Keras Temporal Convolutional Network.
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README.md

Keras TCN

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pip install keras-tcn

Keras Temporal Convolutional Network

Why Temporal Convolutional Network?

  • TCNs exhibit longer memory than recurrent architectures with the same capacity.
  • Constantly performs better than LSTM/GRU architectures on a vast range of tasks (Seq. MNIST, Adding Problem, Copy Memory, Word-level PTB...).
  • Parallelism, flexible receptive field size, stable gradients, low memory requirements for training, variable length inputs...

Visualization of a stack of dilated causal convolutional layers (Wavenet, 2016)

API

The usual way is to import the TCN layer and use it inside a Keras model. I provide a snippet below to illustrate it on a regression task (cf. tasks/ for other examples):

from keras.layers import Dense
from keras.models import Input, Model

from tcn import TCN

batch_size, timesteps, input_dim = None, 20, 1


def get_x_y(size=1000):
    import numpy as np
    pos_indices = np.random.choice(size, size=int(size // 2), replace=False)
    x_train = np.zeros(shape=(size, timesteps, 1))
    y_train = np.zeros(shape=(size, 1))
    x_train[pos_indices, 0] = 1.0
    y_train[pos_indices, 0] = 1.0
    return x_train, y_train


i = Input(batch_shape=(batch_size, timesteps, input_dim))

o = TCN(return_sequences=False)(i)  # The TCN layers are here.
o = Dense(1)(o)

m = Model(inputs=[i], outputs=[o])
m.compile(optimizer='adam', loss='mse')

x, y = get_x_y()
m.fit(x, y, epochs=10, validation_split=0.2)

In the example above, TCNs can also be stacked together, like this:

o = TCN(return_sequences=True, name='TCN_1')(i)
o = TCN(return_sequences=False, name='TCN_2')(o)

I also provide a ready to use TCN model that can be imported and used this way (cf. tasks/ for the full code):

from tcn import compiled_tcn

model = compiled_tcn(...)
model.fit(x, y) # Keras model.

Arguments

tcn.TCN(nb_filters=64, kernel_size=2, nb_stacks=1, dilations=[1, 2, 4, 8, 16, 32], activation='norm_relu', padding='causal', use_skip_connections=True, dropout_rate=0.0, return_sequences=True, name='tcn')

  • nb_filters: Integer. The number of filters to use in the convolutional layers.
  • kernel_size: Integer. The size of the kernel to use in each convolutional layer.
  • dilations: List. A dilation list. Example is: [1, 2, 4, 8, 16, 32, 64].
  • nb_stacks: Integer. The number of stacks of residual blocks to use.
  • activation: String. The activations to use in the residual blocks (norm_relu, wavenet, relu...).
  • padding: String. The padding to use in the convolutions. 'causal' for a causal network (as in the original implementation) and 'same' for a non-causal network.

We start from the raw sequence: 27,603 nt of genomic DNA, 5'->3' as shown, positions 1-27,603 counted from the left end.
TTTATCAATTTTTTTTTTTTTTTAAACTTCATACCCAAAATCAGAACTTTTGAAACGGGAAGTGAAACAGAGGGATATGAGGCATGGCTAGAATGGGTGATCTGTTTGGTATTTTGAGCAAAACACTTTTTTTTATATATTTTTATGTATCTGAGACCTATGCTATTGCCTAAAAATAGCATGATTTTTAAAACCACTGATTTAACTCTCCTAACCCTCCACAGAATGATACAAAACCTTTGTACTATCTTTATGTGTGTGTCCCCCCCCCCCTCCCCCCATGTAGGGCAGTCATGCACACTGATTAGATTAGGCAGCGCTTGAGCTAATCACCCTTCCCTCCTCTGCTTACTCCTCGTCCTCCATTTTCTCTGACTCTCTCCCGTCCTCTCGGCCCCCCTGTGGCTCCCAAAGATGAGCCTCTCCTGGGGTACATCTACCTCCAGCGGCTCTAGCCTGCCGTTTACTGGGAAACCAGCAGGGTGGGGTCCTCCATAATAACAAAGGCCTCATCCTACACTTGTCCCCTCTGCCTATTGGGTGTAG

• use_skip_connections: Boolean. If we want to add skip connections from input to each residual block.
  • return_sequences: Boolean. Whether to return the last output in the output sequence, or the full sequence.
  • dropout_rate: Float between 0 and 1. Fraction of the input units to drop.
  • name: Name of the model. Useful when having multiple TCN.

Input shape

3D tensor with shape (batch_size, timesteps, input_dim).

timesteps can be None. This can be useful if each sequence is of a different length: Multiple Length Sequence Example.

Output shape

It depends on the task (cf. below for examples):

  • Regression (Many to one) e.g. adding problem
  • Classification (Many to many) e.g. copy memory task
  • Classification (Many to one) e.g. sequential mnist task

For a Many to Many regression, a cheap fix for now is to change the number of units of the final Dense layer.

Receptive field

  • Receptive field = nb_stacks_of_residuals_blocks * kernel_size * last_dilation.
  • If a TCN has only one stack of residual blocks with a kernel size of 2 and dilations [1, 2, 4, 8], its receptive field is 2 * 1 * 8 = 16. The image below illustrates it:

ks = 2, dilations = [1, 2, 4, 8], 1 block

  • If the TCN has now 2 stacks of residual blocks, wou would get the situation below, that is, an increase in the receptive field to 32:

ks = 2, dilations = [1, 2, 4, 8], 2 blocks

  • If we increased the number of stacks to 3, the size of the receptive field would increase again, such as below:

ks = 2, dilations = [1, 2, 4, 8], 3 blocks

Thanks a lot to @alextheseal for providing such visuals.

Non-causal TCN

Making the TCN architecture non-causal allows it to take the future into consideration to do its prediction as shown in the figure below.

However, it is not anymore suitable for real-time applications.

Non-Causal TCN - ks = 3, dilations = [1, 2, 4, 8], 1 block

Special thanks to: @qlemaire22